These recipes are why Jews used oil and salt in their unleavened bread. They were told to use oil. They were even forbidden from omitting salt! I can already hear the objection, “yeah well preacher, that’s with regards to the oblation, not unleavened bread at Passover.” While that’s technically true, the fact that this is the historically regarded recipe for all Jewish unleavened bread indicates oil and salt were indeed used in the first century in the bread during the Feast of Unleavened Bread. Why would they have a second recipe? To them, this was simply how they made the bread.
The Original Passover
It’s also helpful for us to remember that our usage of unleavened bread came from the Old Testament Passover feast. While we look at this bread from the New Testament perspective, in the Old Testament their understanding of it was different. To the Old Testament believer, this bread was indicative of the haste with which they left Egypt, leaving so abruptly that they had no time to leaven their bread.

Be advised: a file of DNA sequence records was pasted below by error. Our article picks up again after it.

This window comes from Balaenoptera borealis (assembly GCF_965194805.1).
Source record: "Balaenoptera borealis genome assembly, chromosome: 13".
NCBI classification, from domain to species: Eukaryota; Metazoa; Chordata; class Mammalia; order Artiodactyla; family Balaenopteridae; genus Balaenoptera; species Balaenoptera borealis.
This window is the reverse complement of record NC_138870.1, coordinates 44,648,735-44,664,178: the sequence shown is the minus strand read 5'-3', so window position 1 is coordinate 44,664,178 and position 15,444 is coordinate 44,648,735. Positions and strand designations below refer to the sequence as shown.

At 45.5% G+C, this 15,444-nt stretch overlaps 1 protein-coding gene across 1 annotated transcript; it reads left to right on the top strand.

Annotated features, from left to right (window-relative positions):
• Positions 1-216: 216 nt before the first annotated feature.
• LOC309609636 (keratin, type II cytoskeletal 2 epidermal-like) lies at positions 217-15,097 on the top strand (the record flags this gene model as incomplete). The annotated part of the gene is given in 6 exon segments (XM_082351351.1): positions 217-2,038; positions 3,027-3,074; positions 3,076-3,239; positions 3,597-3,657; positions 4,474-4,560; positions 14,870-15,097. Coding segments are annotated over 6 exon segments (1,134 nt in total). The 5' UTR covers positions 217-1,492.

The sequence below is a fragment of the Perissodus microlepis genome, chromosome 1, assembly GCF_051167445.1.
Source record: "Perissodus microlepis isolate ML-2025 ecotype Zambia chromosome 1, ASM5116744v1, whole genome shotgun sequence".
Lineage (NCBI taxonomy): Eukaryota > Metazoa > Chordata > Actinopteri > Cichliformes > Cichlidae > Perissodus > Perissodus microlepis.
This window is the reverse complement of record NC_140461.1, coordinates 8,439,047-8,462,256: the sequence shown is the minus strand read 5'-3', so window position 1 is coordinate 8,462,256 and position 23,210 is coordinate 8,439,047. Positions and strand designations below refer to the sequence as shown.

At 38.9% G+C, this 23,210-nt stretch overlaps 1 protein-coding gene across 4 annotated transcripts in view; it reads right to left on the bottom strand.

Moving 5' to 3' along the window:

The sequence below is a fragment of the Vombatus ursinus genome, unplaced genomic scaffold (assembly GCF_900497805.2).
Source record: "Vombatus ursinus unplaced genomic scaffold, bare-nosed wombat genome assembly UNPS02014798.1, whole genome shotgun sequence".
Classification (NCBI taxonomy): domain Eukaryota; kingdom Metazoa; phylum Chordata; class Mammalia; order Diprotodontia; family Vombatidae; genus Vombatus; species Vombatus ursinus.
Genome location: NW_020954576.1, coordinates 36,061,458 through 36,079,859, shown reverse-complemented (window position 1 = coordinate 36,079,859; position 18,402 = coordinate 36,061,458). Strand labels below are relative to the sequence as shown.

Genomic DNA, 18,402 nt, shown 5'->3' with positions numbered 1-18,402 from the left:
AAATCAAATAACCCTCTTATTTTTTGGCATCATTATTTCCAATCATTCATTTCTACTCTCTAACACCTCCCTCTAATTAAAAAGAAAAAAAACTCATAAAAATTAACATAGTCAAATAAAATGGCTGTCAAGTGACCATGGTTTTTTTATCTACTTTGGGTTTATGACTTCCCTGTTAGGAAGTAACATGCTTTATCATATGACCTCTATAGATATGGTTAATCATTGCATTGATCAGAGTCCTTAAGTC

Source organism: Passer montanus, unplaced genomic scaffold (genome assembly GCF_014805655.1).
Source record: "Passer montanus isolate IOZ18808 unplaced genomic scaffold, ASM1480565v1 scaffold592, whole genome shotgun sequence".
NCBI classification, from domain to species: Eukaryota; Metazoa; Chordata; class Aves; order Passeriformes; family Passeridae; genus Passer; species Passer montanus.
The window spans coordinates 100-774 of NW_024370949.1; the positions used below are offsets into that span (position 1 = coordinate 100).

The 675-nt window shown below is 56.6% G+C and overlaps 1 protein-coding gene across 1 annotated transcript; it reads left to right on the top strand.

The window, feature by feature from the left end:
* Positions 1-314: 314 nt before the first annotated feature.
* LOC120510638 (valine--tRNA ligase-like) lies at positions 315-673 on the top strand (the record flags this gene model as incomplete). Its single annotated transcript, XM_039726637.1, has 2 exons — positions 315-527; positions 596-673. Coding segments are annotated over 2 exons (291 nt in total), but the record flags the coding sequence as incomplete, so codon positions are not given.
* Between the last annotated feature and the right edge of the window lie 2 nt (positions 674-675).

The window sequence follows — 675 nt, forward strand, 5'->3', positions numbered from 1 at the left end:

And they baked unleavened cakes of the dough which they brought forth out of Egypt, for it was not leavened; because they were thrust out of Egypt, and could not tarry, neither had they prepared for themselves any victual. – Exodus 12:39
What’s significant about this? The original reason to commemorate the Exodus with unleavened bread was because their bread had no time to be leavened. Think on this for a moment: minus the leaven, the bread at leaving Egypt was in every way normal bread. Looking to the New Testament, the unleavened bread representing Jesus’ body; His body was in every way a normal human body with the one exception of sin! Jesus was made like unto His brethren, a man, but He was perfect in every way and had no sin. But from these texts we see that adding salt, oil, or a modern American preservative doesn’t suddenly cause the “unleavened” status to be voided. This is an area in which people might be tempted to strain at a gnat and swallow a camel. Rather, let us be better informed.